Its been nearly 20 years since I first visited Stoney Cove and since then this iconic inland site has transformed from a rough and ready ex quarry filled with cold fresh water into a well set up and run diving facility which is visited by thousands of divers from across the UK regularly. The site in Leicestershire was probably the first of its kind in the UK and love it or hate it many people still travel hundreds of miles to train ,play or test kit in its clear dark depths.
Over the years the site has placed many in water attractions at various points and depths to keep the visiting divers interested and being an ex quarry there is still evidence of the machinery and buildings that supported the working of the quarry before it was abandoned and allowed to fill with water.
So on Thursday 4 divers from Meridian divers and Ocean View trekked the 150 miles to have a midweek adventure within the coves clear green waters.
After a very early start I met up with Simon at Three Bridges and travelled up in his car we had arranged to meet Gary and Terry from Ocean View on site so with much reluctance we stopped on the M40 to fuel up our finely honed physiques with a cooked breakfast which would help keep us warm during the coming dives.
A clear run saw us at Stoney around 10 am with Garry and Terry already there and in the water. With the car park nearly empty parking close to an entry /exit point wasn't a problem.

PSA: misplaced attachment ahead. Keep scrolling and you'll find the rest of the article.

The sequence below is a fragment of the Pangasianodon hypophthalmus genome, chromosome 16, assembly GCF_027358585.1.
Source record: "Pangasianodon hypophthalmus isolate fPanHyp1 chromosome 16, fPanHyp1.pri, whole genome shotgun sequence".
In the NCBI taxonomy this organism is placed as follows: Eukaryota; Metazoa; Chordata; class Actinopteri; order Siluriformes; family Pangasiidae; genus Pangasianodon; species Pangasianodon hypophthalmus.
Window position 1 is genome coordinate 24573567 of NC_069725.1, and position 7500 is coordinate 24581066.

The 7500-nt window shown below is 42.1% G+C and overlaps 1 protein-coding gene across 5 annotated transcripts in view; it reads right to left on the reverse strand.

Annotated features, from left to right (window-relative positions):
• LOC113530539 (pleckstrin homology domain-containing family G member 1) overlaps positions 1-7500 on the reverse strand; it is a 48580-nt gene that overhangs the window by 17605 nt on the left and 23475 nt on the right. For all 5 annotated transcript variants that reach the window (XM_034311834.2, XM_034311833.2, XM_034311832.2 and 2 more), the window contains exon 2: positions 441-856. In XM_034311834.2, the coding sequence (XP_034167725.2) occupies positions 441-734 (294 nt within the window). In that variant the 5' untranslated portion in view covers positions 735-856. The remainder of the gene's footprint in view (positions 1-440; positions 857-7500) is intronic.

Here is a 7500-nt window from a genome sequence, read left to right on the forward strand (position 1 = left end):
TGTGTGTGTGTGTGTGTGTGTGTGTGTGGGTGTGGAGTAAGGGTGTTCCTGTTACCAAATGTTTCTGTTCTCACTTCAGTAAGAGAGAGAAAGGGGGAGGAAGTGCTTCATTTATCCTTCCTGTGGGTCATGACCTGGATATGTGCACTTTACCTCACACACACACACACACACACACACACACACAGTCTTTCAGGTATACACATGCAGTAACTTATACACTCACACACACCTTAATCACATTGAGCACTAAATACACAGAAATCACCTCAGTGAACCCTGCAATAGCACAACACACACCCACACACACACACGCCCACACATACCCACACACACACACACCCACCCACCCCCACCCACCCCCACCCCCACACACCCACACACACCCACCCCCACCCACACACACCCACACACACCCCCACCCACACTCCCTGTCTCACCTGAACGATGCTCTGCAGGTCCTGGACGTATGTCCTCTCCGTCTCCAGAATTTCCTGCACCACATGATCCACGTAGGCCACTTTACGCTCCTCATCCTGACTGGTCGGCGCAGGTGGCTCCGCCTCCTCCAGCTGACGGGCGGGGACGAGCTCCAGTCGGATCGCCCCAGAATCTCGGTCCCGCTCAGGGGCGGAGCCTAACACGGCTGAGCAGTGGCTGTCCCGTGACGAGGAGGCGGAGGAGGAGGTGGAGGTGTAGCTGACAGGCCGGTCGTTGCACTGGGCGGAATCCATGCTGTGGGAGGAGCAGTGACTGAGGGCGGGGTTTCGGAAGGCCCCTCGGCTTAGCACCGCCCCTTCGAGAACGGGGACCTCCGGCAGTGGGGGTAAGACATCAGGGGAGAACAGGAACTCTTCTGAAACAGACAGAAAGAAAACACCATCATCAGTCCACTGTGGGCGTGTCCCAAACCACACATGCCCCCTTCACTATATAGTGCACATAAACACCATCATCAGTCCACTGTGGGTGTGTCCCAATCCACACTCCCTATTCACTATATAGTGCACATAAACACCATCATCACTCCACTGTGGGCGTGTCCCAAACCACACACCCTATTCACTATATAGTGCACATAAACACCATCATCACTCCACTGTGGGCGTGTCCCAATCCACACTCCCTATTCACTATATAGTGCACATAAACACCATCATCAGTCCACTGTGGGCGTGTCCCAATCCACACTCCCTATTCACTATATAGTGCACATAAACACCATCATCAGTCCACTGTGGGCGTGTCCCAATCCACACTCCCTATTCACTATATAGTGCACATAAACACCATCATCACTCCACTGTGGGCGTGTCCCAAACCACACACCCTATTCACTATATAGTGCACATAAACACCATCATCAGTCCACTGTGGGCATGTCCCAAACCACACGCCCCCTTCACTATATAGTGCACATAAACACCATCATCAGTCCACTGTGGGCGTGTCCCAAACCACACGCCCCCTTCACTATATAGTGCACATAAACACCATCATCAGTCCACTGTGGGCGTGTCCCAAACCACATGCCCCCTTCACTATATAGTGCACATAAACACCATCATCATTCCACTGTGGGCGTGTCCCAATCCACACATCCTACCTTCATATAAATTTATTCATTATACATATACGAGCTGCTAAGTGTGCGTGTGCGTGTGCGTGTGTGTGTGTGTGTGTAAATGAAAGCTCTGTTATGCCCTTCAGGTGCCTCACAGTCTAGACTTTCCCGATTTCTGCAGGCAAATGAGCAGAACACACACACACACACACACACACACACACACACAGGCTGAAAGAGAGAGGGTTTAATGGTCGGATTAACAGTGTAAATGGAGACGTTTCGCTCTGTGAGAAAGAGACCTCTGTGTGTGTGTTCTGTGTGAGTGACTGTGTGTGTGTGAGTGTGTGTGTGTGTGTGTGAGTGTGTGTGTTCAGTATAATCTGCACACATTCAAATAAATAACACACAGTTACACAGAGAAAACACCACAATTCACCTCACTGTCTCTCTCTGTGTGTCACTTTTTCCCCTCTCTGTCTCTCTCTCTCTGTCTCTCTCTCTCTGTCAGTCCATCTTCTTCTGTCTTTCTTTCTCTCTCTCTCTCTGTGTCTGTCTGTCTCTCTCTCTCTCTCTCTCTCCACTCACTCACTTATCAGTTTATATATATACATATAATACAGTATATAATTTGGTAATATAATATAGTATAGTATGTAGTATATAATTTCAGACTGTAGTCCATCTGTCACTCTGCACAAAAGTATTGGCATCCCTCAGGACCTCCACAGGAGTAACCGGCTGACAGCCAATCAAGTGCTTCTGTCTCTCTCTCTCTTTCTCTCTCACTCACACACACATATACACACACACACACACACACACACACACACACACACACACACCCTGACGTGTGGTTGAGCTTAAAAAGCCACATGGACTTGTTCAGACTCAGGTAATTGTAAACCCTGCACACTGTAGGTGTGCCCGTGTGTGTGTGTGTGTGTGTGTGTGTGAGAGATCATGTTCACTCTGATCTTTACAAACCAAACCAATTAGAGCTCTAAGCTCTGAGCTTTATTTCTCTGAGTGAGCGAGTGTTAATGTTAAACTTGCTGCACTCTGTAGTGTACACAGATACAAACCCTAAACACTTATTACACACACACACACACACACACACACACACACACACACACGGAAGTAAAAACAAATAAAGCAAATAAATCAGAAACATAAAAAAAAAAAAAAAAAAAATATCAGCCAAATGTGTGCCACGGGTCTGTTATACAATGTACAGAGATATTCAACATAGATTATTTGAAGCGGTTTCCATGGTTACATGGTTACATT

With a stiff cold wind blowing I felt the enthusiasm starting to drain but we forced ourselves to kit up and get down to the waters edge. The OV boys were on their way back up after completing their first dives and with a brief exchange of whats it like how cold is it etc etc We jumped in and surface swam to the buoy marking the Stanegarth.
The vis was at least 10m and with the water temp a tepid 10.c conditions were very comfortable. We whizzed down the shot and explored the Stanegarth both inside and out then followed a compass bearing back towards the bottom of the drop off and the wrecks of the VW van and the Westland Helicopter. We then ascended the quarry wall to the Nautilus mock up and swam underneath the pub. We then worked our way back across to the Viscount cockpit before watching a huge shoal of roach meander across the quarry floor.
51 minutes later we surfaced and met up the G&T for a quick chat and coffee and warm up in the refurbished changing rooms.
The 2nd Dive saw all 4 of us diving together which took us to the submerged block house and back. Having done the most the inwater attractions on the first dive Simon and I had seen all we needed to see after 30 mins and decided to call it a day leaving G&T to carry on.
Now it may seem a bit daft to travel on round trip of 300 miles just to dive an inland site but diving is diving and although diving in the sea can never be replaced Stoney is a pretty good alternative when you need a midwinter scuba fix.
With G&T deciding on whether to share a shower or spend another 20p on separate ones, we said our goodbyes and headed back down South.
Stoney Cove has been accussed of being dangerous, as with all underwater enviroments there is always an element of risk. Proper risk management ,training , correct equipment and taking in enviromental considerations when planning a dive, help reduce those risks.
In the case of Stoney Cove, the biggest risk probably comes from the very cold water in the site during the winter months and the fact that the site is used by thousands of divers each year means that there will always be incidents.
The company that runs the facilty definately puts the safety of its customers as the highest priority, its down to you to respect the rules and dive within your own limits and the limits of your training.
Thanks to Simon for driving and Gary and Terry
Video Highlights to follows shortly